Best answer: For dessert: Bring some whole oranges. Cut off the top cap of the skin and carefully extract the fruit (eat it for breakfast or as a snack), leaving the peel whole in a dish shape. Fill half full with instant chocolate brownie mix and place them carefully in the coals of your fire. About 30 minutes later remove the burnt orange peel containers from the fire and allow them to cool. Peel away the burnt shell and you'll find some very tasty orange-chocolate brownies!
posted by maniactown at 11:15 AM on March 4, 2007 [6 favorites]

Best answer: Car camping:
Apple french toast: tear a loaf or so of stale french bread into chunks. Add chunks of fresh apple. Mix some eggs, milk, brown sugar, cinnamon and toss with the whole bunch til it's all a bit soggy. Cook in your dutch oven in butter or a little oil.

We like tandoori chicken and a greek salad the first night. Since the salad doesn't have lettuce, it holds up better. We marinate the chicken before we leave and throw it in the cooler. The salad is just tomatoes, cucumbers, red onion, green peppers and feta, tossed with olive oil, red wine vinegar or lemon juice, and dried oregano.

American classic dessert: banana boats. Leaving bananas in their peel, slice them lengthwise, down to bottom peel, lbut not through it. Put either little marshmallows and brown sugar (my fave) or choc chips. Wrap in fire and put on coals.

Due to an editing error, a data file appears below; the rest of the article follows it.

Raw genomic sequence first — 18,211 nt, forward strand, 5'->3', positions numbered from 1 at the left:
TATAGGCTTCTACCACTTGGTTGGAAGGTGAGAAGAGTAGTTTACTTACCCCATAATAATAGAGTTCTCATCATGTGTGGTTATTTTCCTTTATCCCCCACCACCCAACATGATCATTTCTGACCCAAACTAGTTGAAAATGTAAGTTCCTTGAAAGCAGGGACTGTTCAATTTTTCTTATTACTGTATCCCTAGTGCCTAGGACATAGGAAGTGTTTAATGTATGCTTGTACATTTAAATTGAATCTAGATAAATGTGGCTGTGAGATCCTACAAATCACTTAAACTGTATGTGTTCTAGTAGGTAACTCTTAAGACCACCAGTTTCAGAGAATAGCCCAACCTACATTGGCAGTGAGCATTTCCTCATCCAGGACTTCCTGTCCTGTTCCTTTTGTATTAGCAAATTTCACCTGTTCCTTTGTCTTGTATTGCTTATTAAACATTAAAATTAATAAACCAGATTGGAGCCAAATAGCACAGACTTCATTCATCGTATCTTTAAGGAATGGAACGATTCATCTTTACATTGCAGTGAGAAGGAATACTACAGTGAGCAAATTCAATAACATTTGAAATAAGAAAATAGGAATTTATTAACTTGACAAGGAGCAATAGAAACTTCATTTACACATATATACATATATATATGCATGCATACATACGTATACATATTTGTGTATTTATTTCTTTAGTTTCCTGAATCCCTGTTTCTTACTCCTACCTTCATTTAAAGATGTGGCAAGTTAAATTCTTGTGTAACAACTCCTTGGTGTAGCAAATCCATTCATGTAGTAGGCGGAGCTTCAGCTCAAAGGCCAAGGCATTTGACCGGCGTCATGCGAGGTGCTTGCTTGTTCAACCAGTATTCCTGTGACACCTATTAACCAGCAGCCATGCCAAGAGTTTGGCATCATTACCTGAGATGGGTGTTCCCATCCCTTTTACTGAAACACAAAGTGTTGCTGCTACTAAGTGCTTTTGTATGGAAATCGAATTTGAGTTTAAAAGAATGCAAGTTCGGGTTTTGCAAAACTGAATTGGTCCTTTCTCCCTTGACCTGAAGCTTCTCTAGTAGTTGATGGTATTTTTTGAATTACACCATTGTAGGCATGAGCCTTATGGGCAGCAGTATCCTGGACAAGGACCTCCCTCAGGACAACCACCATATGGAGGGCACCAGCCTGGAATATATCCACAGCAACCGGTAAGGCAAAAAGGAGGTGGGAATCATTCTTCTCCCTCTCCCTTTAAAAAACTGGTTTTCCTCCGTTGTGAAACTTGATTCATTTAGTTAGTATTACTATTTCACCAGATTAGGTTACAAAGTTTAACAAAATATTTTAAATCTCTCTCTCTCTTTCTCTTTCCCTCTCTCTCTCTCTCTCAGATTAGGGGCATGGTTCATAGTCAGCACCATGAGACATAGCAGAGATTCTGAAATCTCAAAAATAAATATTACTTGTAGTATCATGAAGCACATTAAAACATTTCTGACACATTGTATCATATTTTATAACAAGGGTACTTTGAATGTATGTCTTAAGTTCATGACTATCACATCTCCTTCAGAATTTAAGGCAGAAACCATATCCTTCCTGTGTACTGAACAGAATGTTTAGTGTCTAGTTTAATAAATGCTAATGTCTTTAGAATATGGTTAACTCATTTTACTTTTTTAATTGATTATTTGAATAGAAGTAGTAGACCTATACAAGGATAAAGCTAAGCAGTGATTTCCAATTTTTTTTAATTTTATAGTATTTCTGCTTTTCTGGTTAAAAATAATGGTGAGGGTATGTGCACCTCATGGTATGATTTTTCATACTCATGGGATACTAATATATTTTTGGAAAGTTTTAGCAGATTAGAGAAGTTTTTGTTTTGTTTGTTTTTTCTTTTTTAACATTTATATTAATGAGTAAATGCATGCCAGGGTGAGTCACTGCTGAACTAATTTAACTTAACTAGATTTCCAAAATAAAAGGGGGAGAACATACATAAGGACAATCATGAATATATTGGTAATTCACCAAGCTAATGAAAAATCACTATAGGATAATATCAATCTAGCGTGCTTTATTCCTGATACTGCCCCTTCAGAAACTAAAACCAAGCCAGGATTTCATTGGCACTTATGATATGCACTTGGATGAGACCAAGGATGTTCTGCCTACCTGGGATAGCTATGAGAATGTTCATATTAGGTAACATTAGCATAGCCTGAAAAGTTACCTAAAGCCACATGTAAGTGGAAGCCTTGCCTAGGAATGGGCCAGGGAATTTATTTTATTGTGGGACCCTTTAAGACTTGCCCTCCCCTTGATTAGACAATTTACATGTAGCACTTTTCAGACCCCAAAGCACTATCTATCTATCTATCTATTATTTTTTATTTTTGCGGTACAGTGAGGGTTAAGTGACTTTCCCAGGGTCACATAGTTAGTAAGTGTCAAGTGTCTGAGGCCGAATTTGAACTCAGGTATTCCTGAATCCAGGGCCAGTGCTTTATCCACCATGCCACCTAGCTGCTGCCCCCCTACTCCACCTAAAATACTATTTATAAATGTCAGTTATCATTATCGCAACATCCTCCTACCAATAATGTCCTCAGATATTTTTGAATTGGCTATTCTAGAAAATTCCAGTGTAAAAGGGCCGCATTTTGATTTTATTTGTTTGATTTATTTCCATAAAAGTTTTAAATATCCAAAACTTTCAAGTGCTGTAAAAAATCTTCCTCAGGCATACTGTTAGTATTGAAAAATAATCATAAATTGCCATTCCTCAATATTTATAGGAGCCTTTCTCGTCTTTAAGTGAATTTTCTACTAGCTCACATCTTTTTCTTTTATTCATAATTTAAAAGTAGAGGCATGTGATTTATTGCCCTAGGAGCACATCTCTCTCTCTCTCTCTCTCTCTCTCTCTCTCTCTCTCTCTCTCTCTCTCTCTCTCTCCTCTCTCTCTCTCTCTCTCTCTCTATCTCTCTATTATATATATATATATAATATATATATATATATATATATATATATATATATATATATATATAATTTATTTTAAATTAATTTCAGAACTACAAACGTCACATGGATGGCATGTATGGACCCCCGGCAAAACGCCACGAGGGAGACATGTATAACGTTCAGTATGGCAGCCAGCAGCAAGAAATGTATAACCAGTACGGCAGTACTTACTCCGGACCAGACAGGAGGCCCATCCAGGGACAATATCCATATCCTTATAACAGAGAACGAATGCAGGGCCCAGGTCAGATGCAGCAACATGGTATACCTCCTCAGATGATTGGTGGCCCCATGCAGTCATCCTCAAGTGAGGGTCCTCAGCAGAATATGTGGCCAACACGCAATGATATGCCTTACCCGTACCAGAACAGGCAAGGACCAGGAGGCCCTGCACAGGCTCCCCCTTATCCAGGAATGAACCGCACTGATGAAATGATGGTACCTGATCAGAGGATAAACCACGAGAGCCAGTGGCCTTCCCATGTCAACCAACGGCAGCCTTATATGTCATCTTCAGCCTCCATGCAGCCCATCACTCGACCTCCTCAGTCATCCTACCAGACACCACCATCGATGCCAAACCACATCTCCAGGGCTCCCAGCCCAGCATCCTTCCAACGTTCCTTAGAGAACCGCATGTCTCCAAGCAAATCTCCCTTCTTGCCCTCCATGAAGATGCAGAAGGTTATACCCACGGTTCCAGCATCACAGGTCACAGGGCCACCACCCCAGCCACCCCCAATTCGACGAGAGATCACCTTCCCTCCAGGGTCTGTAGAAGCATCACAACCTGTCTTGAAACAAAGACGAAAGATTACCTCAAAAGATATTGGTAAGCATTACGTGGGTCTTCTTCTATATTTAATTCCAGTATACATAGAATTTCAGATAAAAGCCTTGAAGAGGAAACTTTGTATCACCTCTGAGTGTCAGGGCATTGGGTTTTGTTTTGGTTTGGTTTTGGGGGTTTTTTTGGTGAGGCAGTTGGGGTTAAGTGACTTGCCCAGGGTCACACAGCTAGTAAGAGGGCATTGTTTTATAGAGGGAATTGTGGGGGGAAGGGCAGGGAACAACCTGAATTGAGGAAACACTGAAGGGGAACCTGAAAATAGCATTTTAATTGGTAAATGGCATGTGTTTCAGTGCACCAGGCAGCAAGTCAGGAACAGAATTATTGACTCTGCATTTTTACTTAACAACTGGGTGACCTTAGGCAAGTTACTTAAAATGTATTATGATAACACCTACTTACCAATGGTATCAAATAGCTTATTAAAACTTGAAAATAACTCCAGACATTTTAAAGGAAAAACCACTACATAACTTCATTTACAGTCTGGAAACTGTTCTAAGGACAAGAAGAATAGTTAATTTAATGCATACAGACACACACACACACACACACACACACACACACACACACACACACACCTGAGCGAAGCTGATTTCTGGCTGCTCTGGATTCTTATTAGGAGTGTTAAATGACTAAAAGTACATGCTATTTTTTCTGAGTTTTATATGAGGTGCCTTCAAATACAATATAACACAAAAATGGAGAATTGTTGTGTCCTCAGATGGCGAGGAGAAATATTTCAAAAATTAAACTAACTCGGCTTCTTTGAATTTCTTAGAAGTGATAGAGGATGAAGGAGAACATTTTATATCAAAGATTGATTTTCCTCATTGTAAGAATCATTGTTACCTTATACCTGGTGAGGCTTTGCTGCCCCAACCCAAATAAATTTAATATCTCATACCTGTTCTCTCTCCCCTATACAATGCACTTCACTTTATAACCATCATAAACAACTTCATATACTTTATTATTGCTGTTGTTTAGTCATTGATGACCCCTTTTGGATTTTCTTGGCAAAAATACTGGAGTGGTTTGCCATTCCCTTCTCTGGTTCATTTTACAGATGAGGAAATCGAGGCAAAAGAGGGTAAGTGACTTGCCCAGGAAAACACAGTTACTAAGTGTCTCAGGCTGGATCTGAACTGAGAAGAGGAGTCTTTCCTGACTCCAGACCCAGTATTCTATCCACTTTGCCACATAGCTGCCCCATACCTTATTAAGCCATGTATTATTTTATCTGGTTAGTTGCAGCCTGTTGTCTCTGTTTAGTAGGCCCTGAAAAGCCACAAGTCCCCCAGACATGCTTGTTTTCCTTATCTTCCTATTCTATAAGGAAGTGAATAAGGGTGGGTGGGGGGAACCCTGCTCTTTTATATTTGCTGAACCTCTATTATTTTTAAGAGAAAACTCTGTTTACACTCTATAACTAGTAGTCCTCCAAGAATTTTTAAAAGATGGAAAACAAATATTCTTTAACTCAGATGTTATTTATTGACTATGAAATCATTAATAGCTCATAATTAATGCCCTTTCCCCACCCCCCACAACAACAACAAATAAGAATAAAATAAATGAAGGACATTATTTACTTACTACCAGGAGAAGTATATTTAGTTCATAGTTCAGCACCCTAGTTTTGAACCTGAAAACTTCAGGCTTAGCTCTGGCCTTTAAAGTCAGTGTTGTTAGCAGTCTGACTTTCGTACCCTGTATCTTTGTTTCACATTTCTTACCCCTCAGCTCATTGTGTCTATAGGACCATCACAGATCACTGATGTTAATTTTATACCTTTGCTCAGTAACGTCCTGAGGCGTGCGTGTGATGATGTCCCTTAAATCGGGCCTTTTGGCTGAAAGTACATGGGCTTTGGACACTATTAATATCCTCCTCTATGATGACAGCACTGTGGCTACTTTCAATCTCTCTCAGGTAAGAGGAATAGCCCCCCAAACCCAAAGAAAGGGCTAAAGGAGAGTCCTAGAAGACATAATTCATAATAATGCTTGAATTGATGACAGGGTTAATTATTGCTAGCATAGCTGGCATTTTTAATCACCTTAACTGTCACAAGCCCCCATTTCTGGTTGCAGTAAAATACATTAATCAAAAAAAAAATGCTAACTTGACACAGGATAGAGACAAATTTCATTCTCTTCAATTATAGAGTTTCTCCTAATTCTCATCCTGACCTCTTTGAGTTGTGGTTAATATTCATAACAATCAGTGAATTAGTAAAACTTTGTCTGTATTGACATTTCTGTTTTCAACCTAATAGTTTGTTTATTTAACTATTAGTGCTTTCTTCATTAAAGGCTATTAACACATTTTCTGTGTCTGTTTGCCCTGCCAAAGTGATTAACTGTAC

posted by purenitrous at 11:19 AM on March 4, 2007 [1 favorite]

Correct above to say "wrap in foil". Duh!
posted by purenitrous at 11:20 AM on March 4, 2007

I very, very strongly 2nd jimfi's advice of couscous and Indian food-packet. It's easy and quick on its own and you can add all sorts of veggies to it if you want to make it a little less like something that you just, er, squeezed out of a foil packet. And it doesn't taste like typical bland camp food. This is stuff I eat as a meal regularly, at home in the city.

If you don't have a favorite, pretty much everyone I know is partial to the Tasty Bites Jaipur Vegetables (can you tell I'm a student?). No idea whether these are available where you are.
posted by crinklebat at 11:22 AM on March 4, 2007

Are you Car Camping?

Chili from gound beef was always a favorite for the first or second night.
posted by Good Brain at 11:28 AM on March 4, 2007

Best answer: My husband and I make Potato Packets when we go camping; they are so good we usually make them again every night. This is not a healthy dinner by any means, but it is so incredibly tasty. Now I am in the mood to go camping!

What you need:
Tin Foil & A big cast iron skillet (fire safe)
Lots of Potatoes, peeled or not, diced or sliced
1/2-1 onion depending on taste
Cubed or diced cooked lean ham (or pre-cooked bacon)
Lots of real butter
Shredded cheese
Sour cream
Johnny's seasoning salt

So we tear off a few pretty big chunks of foil, lay them all on top of each other to create strength...then we put plops of butter, then the onions, then the potatoes and then the ham, then we sprinkle generously with the seasoning salt, then we close up the foil, but not so good that you cant open it back up to stir the delightful concoction. Then we put the foil packet in the big cast iron skillet and plop it on the fire pit grate. We let sit for a few minutes till sizzle and then stir often depending on the heat of the fire. After the potato's are cooked through (I like them soft and my husband likes crunchy, so we make 2 packets), then we get out our big double paper plates and pile it on. Then add the sour cream and the cheese and also salt and pepper if you are so inclined.